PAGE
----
REVEALED: EFCC investigations exonerated Obasanjo from corruption

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A CONCLUSIVE investigation by the Economic and Financial Crimes Commission (EFCC) had absolved former President Olusegun Obasanjo of corruption, according to EFCC’s report obtained by the Premium Times.

This is coming on the heels of fresh controversy between Obasanjo and President Muhammadu Buhari over the money spent on power sector when Obasanjo was the president between 1999 and 2007.

While receiving a delegation of the Buhari Support Organisation at the Presidential Villa on Tuesday, President Buhari said a former president spent $16 billion on power sector without improvement on power supply to Nigerians.

Obasanjo responded immediately by accusing Buhari of ignorance and dared the president to probe him.

Meanwhile, an investigative report by EFCC about a decade ago had cleared Obasanjo of this allegation and other allegations.

After Obasanjo completed his second term in office in 2007, the EFCC investigated him based on two petitions.

The first petition to EFCC against Obasanjo was written by Orji Kalu, former governor of Abia State in 2005 while the second petition came after Obasanjo left office in 2007. The petition was by the Coalition Against Corrupt Leaders, a nongovernmental organisation headed by Debo Adeniran, a civil society activist.


The two petitions were consolidated into a single 12-point petition which dealt largely on allegations that Obasanjo’s aides and some Senators connived and took huge sums of money in oil and commissions from Defence contracts.


The petition also alleged that the hostels and sports complex at Obasanjo’s Bells Secondary School and University were constructed by Strabag Construction Company with taxpayers’ money, adding that the total assets value of the university – including ongoing constructions at the time – stood at about ₦40 billion.

It also accused the former president of, as the Petroleum Minister between 1999 and 2006, overseeing “a significant number of fraud” in crude oil sales and accrued commissions in the Ministry of Petroleum Resources.

Other allegations against Obasanjo include the “evidence” that he owned foreign accounts, including a Platinum Credit Card, with which he siphoned money and made purchases abroad; that a “₦6.5 billion proceeds” realised from the appeal fund for the construction of Mr Obasanjo’s Presidential Library were diverted to private use; and that Obasanjo used his presidential powers to approve a licence to Obasanjo Farms, which was in “shambles” while he was in prison, to be sole importer of grant parent stock of chicken.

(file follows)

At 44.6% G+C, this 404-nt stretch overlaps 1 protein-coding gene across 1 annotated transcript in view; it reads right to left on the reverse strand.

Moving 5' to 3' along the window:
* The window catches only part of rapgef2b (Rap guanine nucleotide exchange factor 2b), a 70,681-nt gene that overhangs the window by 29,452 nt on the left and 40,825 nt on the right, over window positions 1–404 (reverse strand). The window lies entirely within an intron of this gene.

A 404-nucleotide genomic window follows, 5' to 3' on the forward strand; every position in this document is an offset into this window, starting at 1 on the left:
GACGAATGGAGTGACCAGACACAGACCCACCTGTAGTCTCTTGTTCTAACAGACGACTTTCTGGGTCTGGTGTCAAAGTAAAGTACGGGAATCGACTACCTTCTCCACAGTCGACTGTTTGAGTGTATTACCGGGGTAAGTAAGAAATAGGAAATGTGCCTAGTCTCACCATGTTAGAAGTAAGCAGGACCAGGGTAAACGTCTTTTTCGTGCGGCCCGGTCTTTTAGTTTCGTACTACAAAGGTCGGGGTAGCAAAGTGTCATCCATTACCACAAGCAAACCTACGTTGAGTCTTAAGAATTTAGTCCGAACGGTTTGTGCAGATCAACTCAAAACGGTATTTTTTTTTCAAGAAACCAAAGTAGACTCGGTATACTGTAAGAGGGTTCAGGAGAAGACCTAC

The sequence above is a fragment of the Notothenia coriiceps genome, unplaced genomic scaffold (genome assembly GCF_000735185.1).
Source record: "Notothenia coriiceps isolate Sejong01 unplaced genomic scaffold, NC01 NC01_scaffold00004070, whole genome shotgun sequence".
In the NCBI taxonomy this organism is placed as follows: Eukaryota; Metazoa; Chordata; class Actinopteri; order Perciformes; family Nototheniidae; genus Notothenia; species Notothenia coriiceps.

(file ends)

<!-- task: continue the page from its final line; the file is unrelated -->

The petition also included allegations that the federal government under Obasanjo exceeded its spending on Ministries, Departments, and Agencies by about ₦133 billion in the 2005 budget and that ₦521 billion was sunk into the now defunct Power Holding Company of Nigeria, and yet, Nigeria was in darkness.

The petitioners further alleged that the former president, while still in office, allegedly diverted official funds to buy about 200 million units of Transcorp shares; used state funds to pursue his ‘Third term’ agenda; and spent about ₦300 billion on construction and maintenance of Nigeria’s roads, yet, “there are still no good roads.”


The EFCC’S report on the investigation of the allegations was signed by Ibrahim Lamorde, the then EFCC’s director of operations, who was later appointed the Chairman of EFCC.

For example, on the Defence contracts, the EFCC said investigators showed that the Ministry awarded contracts ranging from military equipment to other related hardware valued at about ₦6.7 billion, $28 million, €26 million, DM6 million.

“All documents pertaining to importations, bank statements, payments and supplies made by Ministry of Defence were scrutinised and nowhere did it show that any benefit accrued to any individual or group associated or in any way linked to Chief Olusegun Obasanjo,” stated the report.

On the various contracts awarded by the NNPC and the Petroleum Ministry, the investigators also found that contracts valued at over $300 billion and ₦500, awarded to over 20 different companies, were neither directly nor indirectly linked to Mr Obasanjo.


The report’s findings on the Presidential Library showed that its fundraising launch on May 14, 2007, realised ₦3.5 billion and $250,000. Of that sum, ₦1.3 billion was paid to the project contractor, Messrs Gitto Construction Company of Nigeria, as well as the sub-contractors and the project consultants.

The EFCC stated that between 1999 and 2007, the PHCN received over ₦273.65 billion and not ₦521 billion and that the appropriation was for its day to day activities, including generation of electricity, transmission, and distribution.

The various contracts awarded in relation to electricity generation, according to the report, amounted to ₦22 billion, $445 million, and €29 million.

“All the documents relating to payments have been checked and scrutinised and there was no reference whatsoever to the former president, his relations, or any front benefitted from the contracts.”

The report further stated it could not establish that Mr Obasanjo diverted public funds for the pursuit of his ‘Third term’ agenda even after the Commission “threw public challenges soliciting for evidence from anti-third term forces in the National Assembly.”

“Going by the evidence from the facts assembled during the course of the investigation, Chief Olusegun Obasanjo could not be directly linked with the allegations.”

Click here to read the report


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